Being the mother of an athlete is a challenging yet rewarding role. So momsTEAM has designated May as Sports Moms Month and is celebrating by asking some of our favorite sports moms to share their wisdom by responding to a series of questions.
So far this month we have heard from a fascinating range of sports moms, from a mom of an Olympic athlete to moms who were themselves Olympic athletes, from a mom of two former minor league baseball players to a Minnesota hockey mom and author.
Today, we hear from Rena Stover, a mother from California with two sons playing Division 1 basketball, who blogs on college recruiting issues for Student Athlete LabTM.
MomsTEAM: Were you an athlete and what sports did you play as a youth (under 19)?
Stover: I was an athlete as a child. I played AYSO from 12-15, I ran track and played basketball in high school. I was a high jumper and triple jumper. I was ranked #2 in the country in 1982 in the girl's triple jump. I then went to Pasadena City College and on to CSUN participating in track.
MomsTEAM: What is the most rewarding aspect of being a sports mom?
Stover: The most rewarding aspect is watching my kids participate and being part of a team. That the boys, Anthony and Nicholas, have been able to play at a high level beyond youth/high school sports is a blessing.
MomsTEAM: What lesson has your sports active child taught you?
Stover: My sports active kids taught me how to have fun and enjoy the moment. Their ability to participate in the sport they love with single mindedness at game time is amazing.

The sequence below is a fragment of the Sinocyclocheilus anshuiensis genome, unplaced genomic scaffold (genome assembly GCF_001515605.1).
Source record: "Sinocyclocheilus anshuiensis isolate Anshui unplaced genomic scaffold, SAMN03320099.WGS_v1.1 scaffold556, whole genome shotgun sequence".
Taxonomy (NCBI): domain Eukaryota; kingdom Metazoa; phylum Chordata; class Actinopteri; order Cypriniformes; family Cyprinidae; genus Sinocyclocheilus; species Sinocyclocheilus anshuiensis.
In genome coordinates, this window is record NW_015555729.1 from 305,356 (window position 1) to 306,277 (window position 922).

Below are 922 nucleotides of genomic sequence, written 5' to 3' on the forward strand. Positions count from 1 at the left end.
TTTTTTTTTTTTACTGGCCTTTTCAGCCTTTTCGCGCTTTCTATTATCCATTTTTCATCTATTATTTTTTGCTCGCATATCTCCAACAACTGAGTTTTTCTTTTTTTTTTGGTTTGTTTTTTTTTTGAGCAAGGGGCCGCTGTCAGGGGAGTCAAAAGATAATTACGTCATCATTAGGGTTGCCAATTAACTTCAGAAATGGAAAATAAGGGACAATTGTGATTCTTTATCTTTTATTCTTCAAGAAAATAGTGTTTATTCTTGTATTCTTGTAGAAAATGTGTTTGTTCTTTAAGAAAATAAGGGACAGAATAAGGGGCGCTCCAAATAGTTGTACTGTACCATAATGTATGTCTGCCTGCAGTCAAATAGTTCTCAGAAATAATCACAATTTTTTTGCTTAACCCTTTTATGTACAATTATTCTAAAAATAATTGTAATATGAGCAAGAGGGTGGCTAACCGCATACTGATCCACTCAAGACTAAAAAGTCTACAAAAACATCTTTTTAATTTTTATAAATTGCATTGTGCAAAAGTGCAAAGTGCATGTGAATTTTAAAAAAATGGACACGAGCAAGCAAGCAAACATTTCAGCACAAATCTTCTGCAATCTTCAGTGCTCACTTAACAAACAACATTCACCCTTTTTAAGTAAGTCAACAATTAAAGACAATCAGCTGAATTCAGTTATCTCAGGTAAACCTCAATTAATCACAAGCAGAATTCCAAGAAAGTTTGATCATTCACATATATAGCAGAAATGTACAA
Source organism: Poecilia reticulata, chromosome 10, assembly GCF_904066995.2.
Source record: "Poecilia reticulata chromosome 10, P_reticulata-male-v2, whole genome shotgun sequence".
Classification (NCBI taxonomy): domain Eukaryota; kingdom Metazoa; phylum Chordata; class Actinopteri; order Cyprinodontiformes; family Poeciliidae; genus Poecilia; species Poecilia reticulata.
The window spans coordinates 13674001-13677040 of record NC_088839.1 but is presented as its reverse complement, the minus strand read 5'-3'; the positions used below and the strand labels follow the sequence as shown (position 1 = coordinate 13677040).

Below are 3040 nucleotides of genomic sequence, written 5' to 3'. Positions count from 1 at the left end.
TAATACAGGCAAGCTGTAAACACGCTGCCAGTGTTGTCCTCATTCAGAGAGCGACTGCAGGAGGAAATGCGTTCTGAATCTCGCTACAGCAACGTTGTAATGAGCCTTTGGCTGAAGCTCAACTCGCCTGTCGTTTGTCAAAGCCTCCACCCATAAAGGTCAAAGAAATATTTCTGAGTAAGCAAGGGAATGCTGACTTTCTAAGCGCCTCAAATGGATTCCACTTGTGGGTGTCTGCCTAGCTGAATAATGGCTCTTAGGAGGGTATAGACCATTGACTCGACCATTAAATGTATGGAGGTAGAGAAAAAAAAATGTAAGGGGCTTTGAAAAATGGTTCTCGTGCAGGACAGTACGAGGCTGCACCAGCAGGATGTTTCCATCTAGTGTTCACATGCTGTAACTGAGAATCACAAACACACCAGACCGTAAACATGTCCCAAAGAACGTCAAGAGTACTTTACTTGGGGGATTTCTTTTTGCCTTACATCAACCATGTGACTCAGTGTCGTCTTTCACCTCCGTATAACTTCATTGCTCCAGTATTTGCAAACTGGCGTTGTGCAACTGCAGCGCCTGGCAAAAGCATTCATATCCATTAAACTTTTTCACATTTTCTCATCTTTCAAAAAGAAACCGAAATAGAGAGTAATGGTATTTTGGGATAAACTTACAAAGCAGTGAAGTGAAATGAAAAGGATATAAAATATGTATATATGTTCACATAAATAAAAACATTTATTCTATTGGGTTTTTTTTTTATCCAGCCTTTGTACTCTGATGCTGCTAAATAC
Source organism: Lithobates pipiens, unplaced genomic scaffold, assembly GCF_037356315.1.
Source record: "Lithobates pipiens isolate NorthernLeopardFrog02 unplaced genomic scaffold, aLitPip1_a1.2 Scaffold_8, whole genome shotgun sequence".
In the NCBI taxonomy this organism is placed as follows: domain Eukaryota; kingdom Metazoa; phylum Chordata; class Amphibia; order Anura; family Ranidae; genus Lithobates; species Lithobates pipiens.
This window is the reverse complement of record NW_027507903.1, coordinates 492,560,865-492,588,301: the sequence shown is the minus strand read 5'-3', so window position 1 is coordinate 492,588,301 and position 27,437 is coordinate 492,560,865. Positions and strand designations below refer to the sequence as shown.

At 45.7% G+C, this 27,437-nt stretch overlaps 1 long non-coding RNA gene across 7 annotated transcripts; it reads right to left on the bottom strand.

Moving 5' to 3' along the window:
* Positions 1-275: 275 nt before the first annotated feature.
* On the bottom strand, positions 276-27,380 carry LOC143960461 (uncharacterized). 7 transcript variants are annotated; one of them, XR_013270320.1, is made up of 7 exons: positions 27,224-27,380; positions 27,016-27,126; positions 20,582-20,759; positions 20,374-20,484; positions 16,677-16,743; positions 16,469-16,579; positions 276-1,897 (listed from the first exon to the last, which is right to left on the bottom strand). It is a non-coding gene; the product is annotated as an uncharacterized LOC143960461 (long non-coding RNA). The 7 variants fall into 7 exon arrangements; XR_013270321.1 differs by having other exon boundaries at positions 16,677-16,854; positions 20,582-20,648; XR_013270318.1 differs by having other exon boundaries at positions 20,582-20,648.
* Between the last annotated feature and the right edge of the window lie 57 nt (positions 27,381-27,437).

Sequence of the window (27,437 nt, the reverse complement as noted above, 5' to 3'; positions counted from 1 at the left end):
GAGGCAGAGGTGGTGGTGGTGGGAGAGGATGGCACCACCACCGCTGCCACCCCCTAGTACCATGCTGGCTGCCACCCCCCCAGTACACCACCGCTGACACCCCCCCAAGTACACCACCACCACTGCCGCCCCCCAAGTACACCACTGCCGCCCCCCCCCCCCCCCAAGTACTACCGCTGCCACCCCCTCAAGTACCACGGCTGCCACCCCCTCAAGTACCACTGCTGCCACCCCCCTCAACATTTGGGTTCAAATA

MomsTEAM: What is the most important lesson your child is learning from his/her sport?
Stover: My kids learned how to manage their time. Playing high school ball on a level where they were competing for state championships is tough to manage. The season is long, running from late November through the end of March, if you make it to state. Takes a lot of discipline to keep the grades up and compete at a high level.
MomsTEAM: If you could "flip a switch" and change one thing about the culture of youth sports what would it be?
Stover: We need to see more of an emphasis on skill development and not so much energy on kids playing in tournaments. During tournament season, there is no time to learn the game and work on mistakes. So those bad habits continue to carry into games.
MomsTEAM: Here's a chance to brag a little: what have you done to make sports better for kids?
Stover: With our organization, we stress education first. If a kid misses a practice or game because of school work, it's doesn't affect playing time next game. We also work to educate parents about the NCAA clearinghouse, the sliding scale and freshmen eligibility requirements. It's very confusing if you aren't aware and prepared. It's easy to be caught off guard and have a kid be a non-qualifier, for many reasons.
Rena Stover is a California mother of three and writes the bballmom recruting blog on Student Athlete LabTM, a program run by her husband Craig which gives student-athletes the tools and resources they need to become more complete student-athletes on and off the court. Her son Anthony is a redshirt sophomore on the UCLA Bruins basketball team, while son Nicholas will be attending Loyola Marymount in fall 2012 on a basketball scholarship. You can follow Rena on Twitter @bballmom and email her at firstname.lastname@example.org.